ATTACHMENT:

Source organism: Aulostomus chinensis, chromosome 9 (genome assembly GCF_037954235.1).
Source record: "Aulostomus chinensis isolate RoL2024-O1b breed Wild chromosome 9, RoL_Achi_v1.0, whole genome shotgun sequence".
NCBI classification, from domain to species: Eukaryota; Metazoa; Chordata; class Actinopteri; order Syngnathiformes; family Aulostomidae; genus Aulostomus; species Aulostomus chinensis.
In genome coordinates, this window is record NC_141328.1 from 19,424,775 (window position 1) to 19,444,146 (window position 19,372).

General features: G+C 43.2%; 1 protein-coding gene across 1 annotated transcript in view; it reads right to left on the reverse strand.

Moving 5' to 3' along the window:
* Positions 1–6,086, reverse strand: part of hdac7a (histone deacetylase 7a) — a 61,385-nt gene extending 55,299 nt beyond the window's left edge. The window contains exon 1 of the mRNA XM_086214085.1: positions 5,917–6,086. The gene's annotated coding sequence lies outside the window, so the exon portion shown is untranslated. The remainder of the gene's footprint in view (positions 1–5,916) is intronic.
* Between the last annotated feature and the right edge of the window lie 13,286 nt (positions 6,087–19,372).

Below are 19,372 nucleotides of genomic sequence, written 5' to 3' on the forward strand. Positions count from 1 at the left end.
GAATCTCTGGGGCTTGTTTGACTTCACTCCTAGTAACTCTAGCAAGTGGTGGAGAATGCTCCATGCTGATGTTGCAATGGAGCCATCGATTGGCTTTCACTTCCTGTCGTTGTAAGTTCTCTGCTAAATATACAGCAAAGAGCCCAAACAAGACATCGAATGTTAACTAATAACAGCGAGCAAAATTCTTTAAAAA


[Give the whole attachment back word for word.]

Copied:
Source organism: Aulostomus chinensis, chromosome 9 (genome assembly GCF_037954235.1).
Source record: "Aulostomus chinensis isolate RoL2024-O1b breed Wild chromosome 9, RoL_Achi_v1.0, whole genome shotgun sequence".
NCBI classification, from domain to species: Eukaryota; Metazoa; Chordata; class Actinopteri; order Syngnathiformes; family Aulostomidae; genus Aulostomus; species Aulostomus chinensis.
In genome coordinates, this window is record NC_141328.1 from 19,424,775 (window position 1) to 19,444,146 (window position 19,372).

General features: G+C 43.2%; 1 protein-coding gene across 1 annotated transcript in view; it reads right to left on the reverse strand.

Moving 5' to 3' along the window:
* Positions 1–6,086, reverse strand: part of hdac7a (histone deacetylase 7a) — a 61,385-nt gene extending 55,299 nt beyond the window's left edge. The window contains exon 1 of the mRNA XM_086214085.1: positions 5,917–6,086. The gene's annotated coding sequence lies outside the window, so the exon portion shown is untranslated. The remainder of the gene's footprint in view (positions 1–5,916) is intronic.
* Between the last annotated feature and the right edge of the window lie 13,286 nt (positions 6,087–19,372).

Below are 19,372 nucleotides of genomic sequence, written 5' to 3' on the forward strand. Positions count from 1 at the left end.
GAATCTCTGGGGCTTGTTTGACTTCACTCCTAGTAACTCTAGCAAGTGGTGGAGAATGCTCCATGCTGATGTTGCAATGGAGCCATCGATTGGCTTTCACTTCCTGTCGTTGTAAGTTCTCTGCTAAATATACAGCAAAGAGCCCAAACAAGACATCGAATGTTAACTAATAACAGCGAGCAAAATTCTTTAAAAA